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PENINSULA DAILY NEWS for Tuesday, December 25, 2012 PAGE

B4 Last-minute gift shoppers are rewarded THE ASSOCIATED PRESS



Swain’s General Store recently raised $238 for the Port Angeles Food Bank. Employees’ pledges ensured that store manager Don Droz would have to wear a special hat. In front row are, from left, Pam Aunspach, Bob Aunspach, Rick Umbarger, Droz and Glen Stovall. In back row are Kathy Stilts, Kim Wahto and Toni Harvey.

NEW YORK — Shoppers who waited until the final days before Christmas were rewarded with big bargains and thinner crowds. Analysts expect growth from last year to be relatively modest. Several factors have dampened shoppers’ spirits, including fears that the economy could fall off the “fiscal cliff,� triggering tax increases and spending cuts early next year. On Christmas Eve, Taubman Centers, which operates 28 malls across the country, reported a “very strong weekend,� with shoppers taking advantage of all the sales. But many last-minute shoppers across the nation in cities such as New York, Atlanta and Indianapolis said they were spending less than they did last year and taking advantage of big discounts ranging from 30 percent to 70 percent off.

Wash. electric-car owners to get hit with a $100 fee Tesla Roadster, according to the state licensing department. Hybrid vehicles that use electricity and gasoline, such as the Toyota Prius and Chevrolet Volt, are excluded. Starting Feb. 1, electric-car owners THE ASSOCIATED PRESS must pay the fee at the time of their SEATTLE — Owners of electric annual vehicle registration renewal — cars in Washington state don’t pay in addition to standard vehicle registragasoline or gas taxes, but they’re soon tion fees owed each year. going to be hit with a fee to own the battery-operated cars. Wear and tear on roads A section of state law that takes Supporters of the fee said electric effect in February will require electric- car owners to pay a $100 annual cars are good for the environment, but fee for road and highway improve- they put the same wear and tear on ments intended to compensate for the the state’s roads that gas vehicles do and should pay their share for the lack of gas taxes they pay. The law does not apply to hybrid road’s upkeep. Fred Nelson of Spokan owns an vehicles or to those that don’t exceed all-electric Nissan Leaf and has mixed 35 mph. About 1,600 cars registered in the feelings about the new law, which state would likely be subject to the passed as part of House Bill 2660. fee, including the Nissan Leaf, and “I do understand the logic behind it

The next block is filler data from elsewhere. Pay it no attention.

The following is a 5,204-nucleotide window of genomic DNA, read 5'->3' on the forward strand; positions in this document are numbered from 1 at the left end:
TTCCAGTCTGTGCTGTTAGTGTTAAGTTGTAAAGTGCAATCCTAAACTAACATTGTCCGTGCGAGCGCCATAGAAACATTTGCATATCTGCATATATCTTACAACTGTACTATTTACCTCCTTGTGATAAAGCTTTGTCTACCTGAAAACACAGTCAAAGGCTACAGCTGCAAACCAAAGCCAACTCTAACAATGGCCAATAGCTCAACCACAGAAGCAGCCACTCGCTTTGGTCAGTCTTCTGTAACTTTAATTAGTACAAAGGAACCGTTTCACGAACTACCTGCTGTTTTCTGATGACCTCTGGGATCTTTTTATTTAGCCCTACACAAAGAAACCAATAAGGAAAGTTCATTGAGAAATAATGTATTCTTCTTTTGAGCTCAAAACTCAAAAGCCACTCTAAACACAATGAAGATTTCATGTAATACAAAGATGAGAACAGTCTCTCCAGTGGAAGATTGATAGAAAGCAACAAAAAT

Law won’t apply to hybrid vehicles

because we don’t pay gas taxes,� he said, but he doesn’t like that the fee is more than double what he was paying. On the other hand, he said he has saved thousands of dollars in state sales tax and federal tax credits. “I think it’s wrong,� said Joe Lambrix of Olympia, who owns two electric cars. “You’re trying to do something good, and they still find a way to get revenue. It’s unfortunate.� Washington’s gas tax stands at 37.5 cents per gallon, and is the state’s largest source of transportation dollars. It costs the average motorist, driving roughly 12,000 miles in a vehicle that gets 23 mpg, about $200 a year. Jay Friedland, legislative director for Plug In America, a Californiabased electric car advocacy group, said “$100 isn’t that big of a deal, but it’s not well-balanced policy.�

$ Briefly . . . PA ranked 3rd in the West for seniors BUFFALO, N.Y. — G. Scott Thomas of The Business Journals, a group of weekly business newspapers, has ranked Port Angeles as No. 3 among areas in Western states and No. 13 out of 604 markets in the country as being attractive to seniors. Thomas used Census Bureau data to rank metropolitan areas in terms of median age, seniors as share of total population, seniors born out of state and the percentage of seniors who moved to their current county from another county. Though Port Angeles wass named in his survey, Thomas said he used numbers from all of Clallam County. No. 1 in the survey was Sebring, Fla. The top two cities in the West were Prescott, Ariz., and Lake Havasu City-Kingman, Ariz.

Ambassadors busy PORT ANGELES — The Port Angeles Ambassadors attended 36 ribbon-cuttings for businesses’ grand openings, ground-breaking ceremonies and other business milestones in 2012, and 12 of these events were held in downtown. A committee of the Port Angeles Regional Chamber of Commerce, also known as the “Red Coats� because of their red sports coats, the Ambassadors were busiest in April, May and September, with five ribboncuttings each month. Eight new Ambassadors joined the volunteer group in 2012. For more information, visit PortAngelesAmbassadors.

Real-time stock quotations at

2nd Space Needle? PHOENIX — A development company hopes to bring an updated version of Seattle’s Space Needle to downtown Phoenix, but the idea is in its early stages and an executive said securing funding will be the biggest challenge. Novawest LLC wants to break ground downtown on a 420-foot-tall observation tower this summer. The proposed $60 million project would be built in the interior courtyard of the Arizona Science Center.

Gold and silver Gold futures for February delivery fell 60 cents to settle at $1,659.50 an ounce Monday. Silver for March delivery fell 31 cents, or 1 percent, to finish at $29.90 an ounce, extending last week’s decline. Peninsula Daily News and The Associated Press



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